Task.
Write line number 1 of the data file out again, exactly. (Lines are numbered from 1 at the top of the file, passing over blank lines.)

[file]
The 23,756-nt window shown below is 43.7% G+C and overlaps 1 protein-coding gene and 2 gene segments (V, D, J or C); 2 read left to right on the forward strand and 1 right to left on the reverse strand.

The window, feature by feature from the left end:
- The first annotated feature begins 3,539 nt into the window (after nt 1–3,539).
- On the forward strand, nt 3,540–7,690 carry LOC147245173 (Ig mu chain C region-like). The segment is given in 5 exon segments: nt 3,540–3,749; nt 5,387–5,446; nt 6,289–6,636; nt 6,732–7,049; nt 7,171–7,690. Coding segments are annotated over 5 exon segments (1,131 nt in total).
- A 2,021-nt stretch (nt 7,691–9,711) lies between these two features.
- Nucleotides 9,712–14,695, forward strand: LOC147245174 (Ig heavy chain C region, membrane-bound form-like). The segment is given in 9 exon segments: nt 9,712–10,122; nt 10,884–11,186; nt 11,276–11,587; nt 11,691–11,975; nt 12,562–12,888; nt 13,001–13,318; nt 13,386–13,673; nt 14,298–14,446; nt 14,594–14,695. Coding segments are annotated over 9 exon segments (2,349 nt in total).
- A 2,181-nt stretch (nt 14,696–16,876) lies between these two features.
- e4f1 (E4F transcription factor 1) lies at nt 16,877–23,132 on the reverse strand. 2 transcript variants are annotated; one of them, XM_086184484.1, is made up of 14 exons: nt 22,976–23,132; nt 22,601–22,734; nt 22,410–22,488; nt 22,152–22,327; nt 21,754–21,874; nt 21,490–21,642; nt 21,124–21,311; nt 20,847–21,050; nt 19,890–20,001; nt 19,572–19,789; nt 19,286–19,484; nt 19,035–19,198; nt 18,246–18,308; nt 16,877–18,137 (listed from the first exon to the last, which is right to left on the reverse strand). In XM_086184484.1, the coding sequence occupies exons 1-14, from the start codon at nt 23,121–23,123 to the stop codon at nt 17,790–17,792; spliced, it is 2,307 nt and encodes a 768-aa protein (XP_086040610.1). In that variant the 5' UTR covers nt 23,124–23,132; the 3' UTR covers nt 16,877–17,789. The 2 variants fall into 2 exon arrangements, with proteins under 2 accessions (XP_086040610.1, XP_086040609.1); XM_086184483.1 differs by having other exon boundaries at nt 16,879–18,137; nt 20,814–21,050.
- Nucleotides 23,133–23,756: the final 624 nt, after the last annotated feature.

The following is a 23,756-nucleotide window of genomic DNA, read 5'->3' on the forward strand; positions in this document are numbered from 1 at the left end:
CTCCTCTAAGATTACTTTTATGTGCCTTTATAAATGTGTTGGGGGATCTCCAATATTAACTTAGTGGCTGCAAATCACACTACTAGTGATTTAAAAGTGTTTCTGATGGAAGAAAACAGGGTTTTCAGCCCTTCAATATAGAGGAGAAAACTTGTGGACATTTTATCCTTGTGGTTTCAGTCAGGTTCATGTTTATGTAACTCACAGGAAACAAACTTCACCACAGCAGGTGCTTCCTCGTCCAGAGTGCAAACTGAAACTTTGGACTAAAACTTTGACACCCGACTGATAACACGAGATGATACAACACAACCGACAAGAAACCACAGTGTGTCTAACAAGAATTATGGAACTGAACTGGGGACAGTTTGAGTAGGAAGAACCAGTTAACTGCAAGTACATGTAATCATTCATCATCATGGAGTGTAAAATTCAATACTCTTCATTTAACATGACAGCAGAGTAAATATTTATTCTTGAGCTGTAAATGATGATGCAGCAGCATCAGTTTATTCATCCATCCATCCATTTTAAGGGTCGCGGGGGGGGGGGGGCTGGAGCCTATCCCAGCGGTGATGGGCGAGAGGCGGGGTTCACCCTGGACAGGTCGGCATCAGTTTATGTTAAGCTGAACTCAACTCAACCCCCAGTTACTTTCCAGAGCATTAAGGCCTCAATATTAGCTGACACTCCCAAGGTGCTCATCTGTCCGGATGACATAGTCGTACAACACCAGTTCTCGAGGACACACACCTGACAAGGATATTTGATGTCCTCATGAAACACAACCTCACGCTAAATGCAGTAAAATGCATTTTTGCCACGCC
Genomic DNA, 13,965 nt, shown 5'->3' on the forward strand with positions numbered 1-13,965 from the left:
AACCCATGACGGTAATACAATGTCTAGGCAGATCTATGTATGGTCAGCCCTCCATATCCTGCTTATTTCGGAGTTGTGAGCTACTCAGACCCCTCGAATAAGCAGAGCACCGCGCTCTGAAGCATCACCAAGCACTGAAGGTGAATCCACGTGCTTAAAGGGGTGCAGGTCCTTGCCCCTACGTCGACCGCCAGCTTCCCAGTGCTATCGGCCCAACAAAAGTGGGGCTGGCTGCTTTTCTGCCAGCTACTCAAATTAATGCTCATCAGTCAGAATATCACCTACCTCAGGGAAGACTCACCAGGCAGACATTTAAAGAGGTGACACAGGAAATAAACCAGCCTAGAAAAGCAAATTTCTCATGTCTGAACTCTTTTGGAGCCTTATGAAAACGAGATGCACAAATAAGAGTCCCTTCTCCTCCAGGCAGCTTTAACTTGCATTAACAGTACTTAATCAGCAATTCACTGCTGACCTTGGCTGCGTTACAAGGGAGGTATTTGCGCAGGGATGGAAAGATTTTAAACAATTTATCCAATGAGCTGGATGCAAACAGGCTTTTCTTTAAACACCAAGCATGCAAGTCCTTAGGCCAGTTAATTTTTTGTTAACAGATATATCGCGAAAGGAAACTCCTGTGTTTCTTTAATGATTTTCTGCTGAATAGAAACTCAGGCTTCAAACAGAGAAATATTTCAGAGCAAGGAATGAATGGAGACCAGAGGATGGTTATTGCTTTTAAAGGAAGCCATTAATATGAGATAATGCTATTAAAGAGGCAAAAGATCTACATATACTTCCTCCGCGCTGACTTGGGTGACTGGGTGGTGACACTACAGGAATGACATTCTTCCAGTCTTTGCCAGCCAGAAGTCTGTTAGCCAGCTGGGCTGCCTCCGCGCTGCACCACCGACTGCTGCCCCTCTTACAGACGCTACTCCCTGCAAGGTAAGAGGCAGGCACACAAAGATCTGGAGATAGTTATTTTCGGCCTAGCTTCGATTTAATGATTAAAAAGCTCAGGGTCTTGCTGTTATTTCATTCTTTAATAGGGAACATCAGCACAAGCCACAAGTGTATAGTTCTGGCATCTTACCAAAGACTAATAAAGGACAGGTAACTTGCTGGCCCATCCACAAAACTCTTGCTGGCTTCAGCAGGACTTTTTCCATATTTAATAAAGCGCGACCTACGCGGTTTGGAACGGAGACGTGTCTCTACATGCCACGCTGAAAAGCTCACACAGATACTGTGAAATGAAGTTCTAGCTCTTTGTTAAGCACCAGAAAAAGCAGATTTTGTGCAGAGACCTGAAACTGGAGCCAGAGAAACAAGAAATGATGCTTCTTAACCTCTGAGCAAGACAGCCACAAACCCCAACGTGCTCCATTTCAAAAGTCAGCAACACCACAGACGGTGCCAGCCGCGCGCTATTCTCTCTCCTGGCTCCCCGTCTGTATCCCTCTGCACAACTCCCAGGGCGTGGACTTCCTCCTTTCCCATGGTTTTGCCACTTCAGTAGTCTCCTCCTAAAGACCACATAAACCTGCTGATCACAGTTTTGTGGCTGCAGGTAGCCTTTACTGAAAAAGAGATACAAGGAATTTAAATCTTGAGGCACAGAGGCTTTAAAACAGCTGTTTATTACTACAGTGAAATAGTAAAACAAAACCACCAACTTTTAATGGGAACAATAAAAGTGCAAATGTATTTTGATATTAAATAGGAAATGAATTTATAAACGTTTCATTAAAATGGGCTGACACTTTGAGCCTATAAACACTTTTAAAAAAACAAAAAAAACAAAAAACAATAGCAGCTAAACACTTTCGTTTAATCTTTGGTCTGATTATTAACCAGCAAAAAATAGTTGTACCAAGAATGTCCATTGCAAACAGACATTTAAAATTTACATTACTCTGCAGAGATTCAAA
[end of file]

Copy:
The 23,756-nt window shown below is 43.7% G+C and overlaps 1 protein-coding gene and 2 gene segments (V, D, J or C); 2 read left to right on the forward strand and 1 right to left on the reverse strand.